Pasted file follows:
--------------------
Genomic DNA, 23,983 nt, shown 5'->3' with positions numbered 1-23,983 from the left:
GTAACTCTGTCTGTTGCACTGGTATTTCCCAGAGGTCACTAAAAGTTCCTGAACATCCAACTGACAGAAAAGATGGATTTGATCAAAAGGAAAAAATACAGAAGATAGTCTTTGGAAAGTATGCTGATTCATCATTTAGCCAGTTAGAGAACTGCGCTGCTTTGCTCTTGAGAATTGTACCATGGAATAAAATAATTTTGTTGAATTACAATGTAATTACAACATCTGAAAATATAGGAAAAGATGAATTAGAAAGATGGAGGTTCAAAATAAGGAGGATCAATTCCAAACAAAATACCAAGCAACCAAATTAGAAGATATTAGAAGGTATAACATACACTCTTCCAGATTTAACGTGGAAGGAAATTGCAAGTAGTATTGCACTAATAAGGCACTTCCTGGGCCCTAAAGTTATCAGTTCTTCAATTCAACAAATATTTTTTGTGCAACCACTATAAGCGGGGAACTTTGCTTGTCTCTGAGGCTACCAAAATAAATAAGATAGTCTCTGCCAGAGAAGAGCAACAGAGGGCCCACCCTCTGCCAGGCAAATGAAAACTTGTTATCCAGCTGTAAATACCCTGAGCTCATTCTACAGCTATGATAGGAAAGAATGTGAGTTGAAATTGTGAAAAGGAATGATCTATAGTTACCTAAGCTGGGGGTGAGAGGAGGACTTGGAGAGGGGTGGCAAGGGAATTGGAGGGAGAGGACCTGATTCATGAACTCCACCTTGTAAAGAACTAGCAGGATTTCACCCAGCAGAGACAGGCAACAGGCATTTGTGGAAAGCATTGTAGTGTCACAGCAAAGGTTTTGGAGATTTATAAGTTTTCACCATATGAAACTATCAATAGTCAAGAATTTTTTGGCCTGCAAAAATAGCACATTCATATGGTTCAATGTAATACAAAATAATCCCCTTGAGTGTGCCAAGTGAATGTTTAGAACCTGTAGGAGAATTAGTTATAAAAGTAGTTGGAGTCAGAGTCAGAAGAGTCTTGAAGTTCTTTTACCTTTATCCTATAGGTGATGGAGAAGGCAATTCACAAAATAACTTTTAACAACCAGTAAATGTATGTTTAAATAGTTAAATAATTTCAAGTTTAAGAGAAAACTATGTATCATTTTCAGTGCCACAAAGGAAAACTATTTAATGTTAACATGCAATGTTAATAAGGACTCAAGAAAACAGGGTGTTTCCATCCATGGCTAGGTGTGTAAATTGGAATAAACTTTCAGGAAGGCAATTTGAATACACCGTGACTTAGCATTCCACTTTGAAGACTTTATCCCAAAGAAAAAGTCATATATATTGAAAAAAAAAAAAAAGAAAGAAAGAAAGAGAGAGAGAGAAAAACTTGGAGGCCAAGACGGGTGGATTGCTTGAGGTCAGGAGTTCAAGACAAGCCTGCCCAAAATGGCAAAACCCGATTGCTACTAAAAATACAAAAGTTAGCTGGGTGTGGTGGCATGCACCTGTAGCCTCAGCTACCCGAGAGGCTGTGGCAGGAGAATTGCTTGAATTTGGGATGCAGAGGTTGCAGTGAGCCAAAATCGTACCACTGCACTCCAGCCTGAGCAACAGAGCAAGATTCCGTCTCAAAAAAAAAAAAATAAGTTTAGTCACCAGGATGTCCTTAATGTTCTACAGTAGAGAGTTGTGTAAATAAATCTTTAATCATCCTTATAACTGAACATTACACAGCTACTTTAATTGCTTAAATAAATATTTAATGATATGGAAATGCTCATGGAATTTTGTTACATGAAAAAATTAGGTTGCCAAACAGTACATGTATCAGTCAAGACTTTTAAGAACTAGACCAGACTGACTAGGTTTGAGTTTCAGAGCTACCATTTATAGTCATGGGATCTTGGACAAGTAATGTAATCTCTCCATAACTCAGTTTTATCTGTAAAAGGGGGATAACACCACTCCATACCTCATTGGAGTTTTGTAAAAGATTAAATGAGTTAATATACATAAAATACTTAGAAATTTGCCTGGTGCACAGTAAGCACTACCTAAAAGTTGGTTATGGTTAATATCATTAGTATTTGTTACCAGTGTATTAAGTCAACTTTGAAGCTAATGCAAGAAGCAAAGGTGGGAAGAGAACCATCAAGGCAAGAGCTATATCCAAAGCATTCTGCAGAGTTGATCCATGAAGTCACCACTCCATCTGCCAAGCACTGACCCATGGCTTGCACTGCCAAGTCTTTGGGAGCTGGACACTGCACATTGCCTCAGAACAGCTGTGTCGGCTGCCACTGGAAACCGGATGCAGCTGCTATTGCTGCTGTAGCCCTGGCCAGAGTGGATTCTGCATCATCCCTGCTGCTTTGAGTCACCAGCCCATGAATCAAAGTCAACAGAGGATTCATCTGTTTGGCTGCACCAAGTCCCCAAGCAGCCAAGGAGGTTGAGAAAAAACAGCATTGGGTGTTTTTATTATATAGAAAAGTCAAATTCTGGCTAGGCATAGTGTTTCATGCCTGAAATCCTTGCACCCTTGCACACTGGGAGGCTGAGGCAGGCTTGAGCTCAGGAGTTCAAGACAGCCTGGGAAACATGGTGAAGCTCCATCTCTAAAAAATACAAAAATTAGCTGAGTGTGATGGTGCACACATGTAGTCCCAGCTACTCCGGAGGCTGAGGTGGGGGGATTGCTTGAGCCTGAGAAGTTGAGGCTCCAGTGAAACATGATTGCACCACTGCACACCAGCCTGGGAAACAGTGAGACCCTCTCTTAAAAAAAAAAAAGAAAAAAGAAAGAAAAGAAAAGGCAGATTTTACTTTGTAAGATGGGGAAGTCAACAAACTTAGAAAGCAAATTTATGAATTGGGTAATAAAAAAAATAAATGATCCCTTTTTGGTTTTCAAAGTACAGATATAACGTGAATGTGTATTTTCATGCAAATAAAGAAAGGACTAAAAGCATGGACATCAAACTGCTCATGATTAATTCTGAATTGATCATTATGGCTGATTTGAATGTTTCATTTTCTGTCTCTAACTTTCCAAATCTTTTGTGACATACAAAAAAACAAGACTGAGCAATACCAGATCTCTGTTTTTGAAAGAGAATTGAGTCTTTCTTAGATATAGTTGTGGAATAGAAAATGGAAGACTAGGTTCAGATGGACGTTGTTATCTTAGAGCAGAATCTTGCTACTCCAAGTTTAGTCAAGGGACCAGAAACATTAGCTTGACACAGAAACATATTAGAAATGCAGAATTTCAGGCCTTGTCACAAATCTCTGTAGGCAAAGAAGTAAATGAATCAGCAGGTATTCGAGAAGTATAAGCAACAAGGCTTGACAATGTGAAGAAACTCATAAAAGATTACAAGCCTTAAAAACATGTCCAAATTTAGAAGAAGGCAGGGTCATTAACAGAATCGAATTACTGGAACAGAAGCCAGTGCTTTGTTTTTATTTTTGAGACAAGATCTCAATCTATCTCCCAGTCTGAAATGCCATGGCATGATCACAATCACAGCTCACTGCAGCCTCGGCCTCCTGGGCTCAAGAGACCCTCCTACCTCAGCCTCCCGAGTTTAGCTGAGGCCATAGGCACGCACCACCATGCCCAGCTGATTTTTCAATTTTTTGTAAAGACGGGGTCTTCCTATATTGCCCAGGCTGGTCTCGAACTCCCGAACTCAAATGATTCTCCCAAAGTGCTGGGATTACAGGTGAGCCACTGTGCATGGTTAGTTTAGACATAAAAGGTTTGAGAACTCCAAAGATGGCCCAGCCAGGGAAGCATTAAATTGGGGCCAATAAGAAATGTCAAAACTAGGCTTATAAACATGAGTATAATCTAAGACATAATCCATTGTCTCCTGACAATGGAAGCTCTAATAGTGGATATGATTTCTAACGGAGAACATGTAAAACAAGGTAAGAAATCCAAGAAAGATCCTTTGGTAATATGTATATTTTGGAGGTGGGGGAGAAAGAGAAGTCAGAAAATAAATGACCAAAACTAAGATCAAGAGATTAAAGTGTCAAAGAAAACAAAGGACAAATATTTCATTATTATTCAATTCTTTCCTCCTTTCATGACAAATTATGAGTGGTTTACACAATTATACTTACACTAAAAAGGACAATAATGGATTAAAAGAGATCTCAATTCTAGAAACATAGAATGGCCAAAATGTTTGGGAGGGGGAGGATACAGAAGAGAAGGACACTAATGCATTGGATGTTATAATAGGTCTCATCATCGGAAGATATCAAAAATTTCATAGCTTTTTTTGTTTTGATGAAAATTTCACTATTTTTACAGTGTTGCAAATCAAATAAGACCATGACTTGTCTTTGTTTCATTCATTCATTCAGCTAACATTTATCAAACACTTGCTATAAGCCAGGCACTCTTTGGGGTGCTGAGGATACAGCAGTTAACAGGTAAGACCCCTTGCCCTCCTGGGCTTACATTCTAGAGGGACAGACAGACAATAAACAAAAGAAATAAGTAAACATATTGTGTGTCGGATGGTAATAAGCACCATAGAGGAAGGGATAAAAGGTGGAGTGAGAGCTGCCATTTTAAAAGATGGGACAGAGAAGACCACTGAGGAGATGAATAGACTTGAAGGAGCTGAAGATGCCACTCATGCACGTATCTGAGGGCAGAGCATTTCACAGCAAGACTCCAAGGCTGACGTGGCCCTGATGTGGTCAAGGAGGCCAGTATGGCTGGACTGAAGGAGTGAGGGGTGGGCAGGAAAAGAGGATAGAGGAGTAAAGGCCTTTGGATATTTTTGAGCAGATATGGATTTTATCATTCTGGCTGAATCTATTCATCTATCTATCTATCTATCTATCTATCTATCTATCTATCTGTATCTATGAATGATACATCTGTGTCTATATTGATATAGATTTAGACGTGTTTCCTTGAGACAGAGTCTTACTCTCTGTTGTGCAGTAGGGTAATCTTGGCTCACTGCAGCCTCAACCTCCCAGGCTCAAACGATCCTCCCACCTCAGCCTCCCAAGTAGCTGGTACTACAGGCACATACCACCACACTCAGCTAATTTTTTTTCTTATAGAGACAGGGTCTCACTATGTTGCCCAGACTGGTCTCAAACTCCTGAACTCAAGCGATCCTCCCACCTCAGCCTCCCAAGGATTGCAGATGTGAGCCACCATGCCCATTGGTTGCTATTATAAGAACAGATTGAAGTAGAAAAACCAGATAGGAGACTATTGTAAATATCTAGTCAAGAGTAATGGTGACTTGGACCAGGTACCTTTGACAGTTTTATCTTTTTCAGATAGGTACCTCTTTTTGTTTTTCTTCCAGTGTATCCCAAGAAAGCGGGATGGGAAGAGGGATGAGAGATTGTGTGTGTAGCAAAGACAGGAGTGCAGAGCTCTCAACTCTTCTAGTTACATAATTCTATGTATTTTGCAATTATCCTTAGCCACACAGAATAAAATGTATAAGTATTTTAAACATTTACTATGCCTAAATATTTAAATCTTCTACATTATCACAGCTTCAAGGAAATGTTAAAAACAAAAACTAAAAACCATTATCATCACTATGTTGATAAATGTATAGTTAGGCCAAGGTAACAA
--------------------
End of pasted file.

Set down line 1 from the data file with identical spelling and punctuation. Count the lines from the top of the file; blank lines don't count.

Genomic DNA, 23,983 nt, shown 5'->3' with positions numbered 1-23,983 from the left: